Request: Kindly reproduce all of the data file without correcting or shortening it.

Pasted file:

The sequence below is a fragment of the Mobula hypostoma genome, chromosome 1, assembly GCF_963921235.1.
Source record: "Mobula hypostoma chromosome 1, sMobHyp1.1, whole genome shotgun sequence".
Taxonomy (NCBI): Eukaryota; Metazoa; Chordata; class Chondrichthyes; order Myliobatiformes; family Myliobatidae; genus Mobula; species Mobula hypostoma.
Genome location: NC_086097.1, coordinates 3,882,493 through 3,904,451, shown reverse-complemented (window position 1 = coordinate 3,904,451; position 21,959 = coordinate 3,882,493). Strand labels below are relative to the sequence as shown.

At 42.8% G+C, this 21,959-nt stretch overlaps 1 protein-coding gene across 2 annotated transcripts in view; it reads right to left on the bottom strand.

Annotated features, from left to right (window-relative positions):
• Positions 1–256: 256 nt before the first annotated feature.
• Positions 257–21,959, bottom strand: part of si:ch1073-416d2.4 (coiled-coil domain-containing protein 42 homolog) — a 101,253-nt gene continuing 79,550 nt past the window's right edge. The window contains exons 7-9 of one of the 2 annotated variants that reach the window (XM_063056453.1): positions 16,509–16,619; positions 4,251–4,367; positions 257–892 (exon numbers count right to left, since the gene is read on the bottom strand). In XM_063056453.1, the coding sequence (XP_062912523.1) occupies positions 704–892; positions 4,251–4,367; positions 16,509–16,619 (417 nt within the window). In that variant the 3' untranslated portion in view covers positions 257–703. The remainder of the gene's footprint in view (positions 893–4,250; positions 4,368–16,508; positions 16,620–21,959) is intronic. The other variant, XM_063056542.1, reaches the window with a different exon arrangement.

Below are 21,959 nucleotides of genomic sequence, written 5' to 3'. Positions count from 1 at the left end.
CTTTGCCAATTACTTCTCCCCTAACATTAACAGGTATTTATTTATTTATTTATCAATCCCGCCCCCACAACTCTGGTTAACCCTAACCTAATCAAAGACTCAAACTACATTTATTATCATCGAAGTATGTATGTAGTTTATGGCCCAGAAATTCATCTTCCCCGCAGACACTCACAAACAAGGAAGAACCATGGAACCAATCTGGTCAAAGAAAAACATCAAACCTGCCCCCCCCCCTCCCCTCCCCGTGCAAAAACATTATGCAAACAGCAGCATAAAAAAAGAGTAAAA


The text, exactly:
The sequence below is a fragment of the Mobula hypostoma genome, chromosome 1, assembly GCF_963921235.1.
Source record: "Mobula hypostoma chromosome 1, sMobHyp1.1, whole genome shotgun sequence".
Taxonomy (NCBI): Eukaryota; Metazoa; Chordata; class Chondrichthyes; order Myliobatiformes; family Myliobatidae; genus Mobula; species Mobula hypostoma.
Genome location: NC_086097.1, coordinates 3,882,493 through 3,904,451, shown reverse-complemented (window position 1 = coordinate 3,904,451; position 21,959 = coordinate 3,882,493). Strand labels below are relative to the sequence as shown.

At 42.8% G+C, this 21,959-nt stretch overlaps 1 protein-coding gene across 2 annotated transcripts in view; it reads right to left on the bottom strand.

Annotated features, from left to right (window-relative positions):
• Positions 1–256: 256 nt before the first annotated feature.
• Positions 257–21,959, bottom strand: part of si:ch1073-416d2.4 (coiled-coil domain-containing protein 42 homolog) — a 101,253-nt gene continuing 79,550 nt past the window's right edge. The window contains exons 7-9 of one of the 2 annotated variants that reach the window (XM_063056453.1): positions 16,509–16,619; positions 4,251–4,367; positions 257–892 (exon numbers count right to left, since the gene is read on the bottom strand). In XM_063056453.1, the coding sequence (XP_062912523.1) occupies positions 704–892; positions 4,251–4,367; positions 16,509–16,619 (417 nt within the window). In that variant the 3' untranslated portion in view covers positions 257–703. The remainder of the gene's footprint in view (positions 893–4,250; positions 4,368–16,508; positions 16,620–21,959) is intronic. The other variant, XM_063056542.1, reaches the window with a different exon arrangement.

Below are 21,959 nucleotides of genomic sequence, written 5' to 3'. Positions count from 1 at the left end.
CTTTGCCAATTACTTCTCCCCTAACATTAACAGGTATTTATTTATTTATTTATCAATCCCGCCCCCACAACTCTGGTTAACCCTAACCTAATCAAAGACTCAAACTACATTTATTATCATCGAAGTATGTATGTAGTTTATGGCCCAGAAATTCATCTTCCCCGCAGACACTCACAAACAAGGAAGAACCATGGAACCAATCTGGTCAAAGAAAAACATCAAACCTGCCCCCCCCCCTCCCCTCCCCGTGCAAAAACATTATGCAAACAGCAGCATAAAAAAAGAGTAAAA